Former Northwestern University Football Player Sues NCAA

On March 18, 2019, former Northwestern University football player, Jay Tant, filed a proposed concussion class action lawsuit against the NCAA. In the class action suit, Tant alleged that the NCAA failed to protect the school’s players from the dangers of concussion and head injuries despite knowing the risks. According to Tant, the NCAA knew, since 1933, of the dangers of concussions and the long-term risks they posed to student-athletes however, the NCAA only began to implement concussion protocols in 2010.

Tant, a standout tight end at Northwestern, played college football from 1996 to 1999 and played one season in the NFL with the Arizona Cardinals.

In the lawsuit, Tant compared playing NCAA college football to a twenty-five mile an hour car accident. According to Tant, “athletes absorb more than 1,000 impacts greater than 10 Gs (gravitational force) and, worse yet, the majority of football-related hits to the head exceed 20 Gs, with some approaching 100 Gs … if you drove your car into a wall at twenty-five miles per hour and weren’t wearing a seatbelt, the force of you hitting the windshield would be around 100 Gs.” The result of these hits, according to Tant, is that over time, “the repetitive and violent impacts [lead] to repeated concussions that severely increased [student-athletes] risks of long-term brain injuries, including memory loss, dementia, depression, Chronic Traumatic Encephalopathy (CTE), Parkinson’s disease, and other related symptoms.”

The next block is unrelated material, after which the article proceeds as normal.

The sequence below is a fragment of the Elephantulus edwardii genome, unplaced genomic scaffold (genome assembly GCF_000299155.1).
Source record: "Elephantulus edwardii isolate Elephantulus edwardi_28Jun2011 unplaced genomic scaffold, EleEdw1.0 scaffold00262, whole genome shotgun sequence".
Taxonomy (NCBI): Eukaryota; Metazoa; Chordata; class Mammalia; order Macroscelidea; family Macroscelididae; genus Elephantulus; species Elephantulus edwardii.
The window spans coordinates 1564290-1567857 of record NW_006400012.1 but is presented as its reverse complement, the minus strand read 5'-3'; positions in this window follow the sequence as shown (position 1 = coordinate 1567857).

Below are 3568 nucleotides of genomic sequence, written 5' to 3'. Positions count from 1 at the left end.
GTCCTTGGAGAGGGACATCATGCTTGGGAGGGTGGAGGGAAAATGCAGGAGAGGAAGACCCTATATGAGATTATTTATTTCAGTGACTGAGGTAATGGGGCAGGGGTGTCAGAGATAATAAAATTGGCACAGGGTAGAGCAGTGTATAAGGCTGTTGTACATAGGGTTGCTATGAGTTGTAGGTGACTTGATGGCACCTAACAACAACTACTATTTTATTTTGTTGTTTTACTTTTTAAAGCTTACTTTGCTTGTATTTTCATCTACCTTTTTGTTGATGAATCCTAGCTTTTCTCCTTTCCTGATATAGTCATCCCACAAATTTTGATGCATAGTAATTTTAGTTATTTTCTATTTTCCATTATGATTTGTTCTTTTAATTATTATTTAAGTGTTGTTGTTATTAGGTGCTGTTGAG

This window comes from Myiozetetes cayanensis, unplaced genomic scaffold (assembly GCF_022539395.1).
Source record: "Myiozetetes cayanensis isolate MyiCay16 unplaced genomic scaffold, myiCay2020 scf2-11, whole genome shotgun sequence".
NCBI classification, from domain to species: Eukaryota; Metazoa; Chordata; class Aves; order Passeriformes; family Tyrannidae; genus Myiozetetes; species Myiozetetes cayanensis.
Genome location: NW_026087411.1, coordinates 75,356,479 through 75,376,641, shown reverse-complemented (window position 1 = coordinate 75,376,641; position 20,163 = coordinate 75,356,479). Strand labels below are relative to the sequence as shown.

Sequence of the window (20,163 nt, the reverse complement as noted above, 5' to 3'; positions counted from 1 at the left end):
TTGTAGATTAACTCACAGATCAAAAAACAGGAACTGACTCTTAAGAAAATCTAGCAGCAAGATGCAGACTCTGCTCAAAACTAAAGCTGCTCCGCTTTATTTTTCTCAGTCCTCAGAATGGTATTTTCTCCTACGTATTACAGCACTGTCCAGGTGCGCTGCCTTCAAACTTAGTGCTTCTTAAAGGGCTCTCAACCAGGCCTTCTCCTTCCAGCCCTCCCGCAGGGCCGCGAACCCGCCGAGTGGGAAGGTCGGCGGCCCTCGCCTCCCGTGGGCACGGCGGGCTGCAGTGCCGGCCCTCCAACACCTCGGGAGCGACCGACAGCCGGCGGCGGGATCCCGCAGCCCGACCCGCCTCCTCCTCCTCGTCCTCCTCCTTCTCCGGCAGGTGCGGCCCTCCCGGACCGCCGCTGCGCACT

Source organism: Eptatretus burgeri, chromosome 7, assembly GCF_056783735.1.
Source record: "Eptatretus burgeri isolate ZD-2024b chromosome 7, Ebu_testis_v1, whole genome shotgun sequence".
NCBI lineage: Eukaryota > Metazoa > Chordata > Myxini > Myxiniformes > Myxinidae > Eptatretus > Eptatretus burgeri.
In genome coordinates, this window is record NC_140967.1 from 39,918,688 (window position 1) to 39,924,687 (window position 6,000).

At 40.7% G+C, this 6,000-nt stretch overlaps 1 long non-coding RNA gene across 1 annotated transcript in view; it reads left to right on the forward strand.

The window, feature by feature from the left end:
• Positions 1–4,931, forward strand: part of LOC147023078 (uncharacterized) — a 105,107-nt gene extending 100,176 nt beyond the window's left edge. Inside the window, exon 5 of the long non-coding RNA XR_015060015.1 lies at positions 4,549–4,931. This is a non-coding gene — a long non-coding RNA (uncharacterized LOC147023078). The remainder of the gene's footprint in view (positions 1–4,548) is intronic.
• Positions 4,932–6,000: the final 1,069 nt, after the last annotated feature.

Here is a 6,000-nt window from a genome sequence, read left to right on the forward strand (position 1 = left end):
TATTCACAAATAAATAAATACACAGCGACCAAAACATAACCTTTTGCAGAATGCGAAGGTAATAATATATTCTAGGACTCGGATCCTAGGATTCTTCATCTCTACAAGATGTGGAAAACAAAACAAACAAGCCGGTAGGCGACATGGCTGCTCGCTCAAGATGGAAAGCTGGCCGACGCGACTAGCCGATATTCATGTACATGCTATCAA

Tant alleges that the NCAA had had duty to protect Northwestern student-athletes, because it “play[ed] a significant role in governing and regulating the Northwestern football program.” Further, decades of studies “firmly establish[ed]” the dangers of football-related concussions. The NCAA breached its duties by ignoring the dangers of concussions and failing to implement adequate concussion management protocols.

Tant’s lawsuit is but one in a string of lawsuits brought by former student-athletes, suffering from brain and other neurocognitive injuries, against the NCAA.

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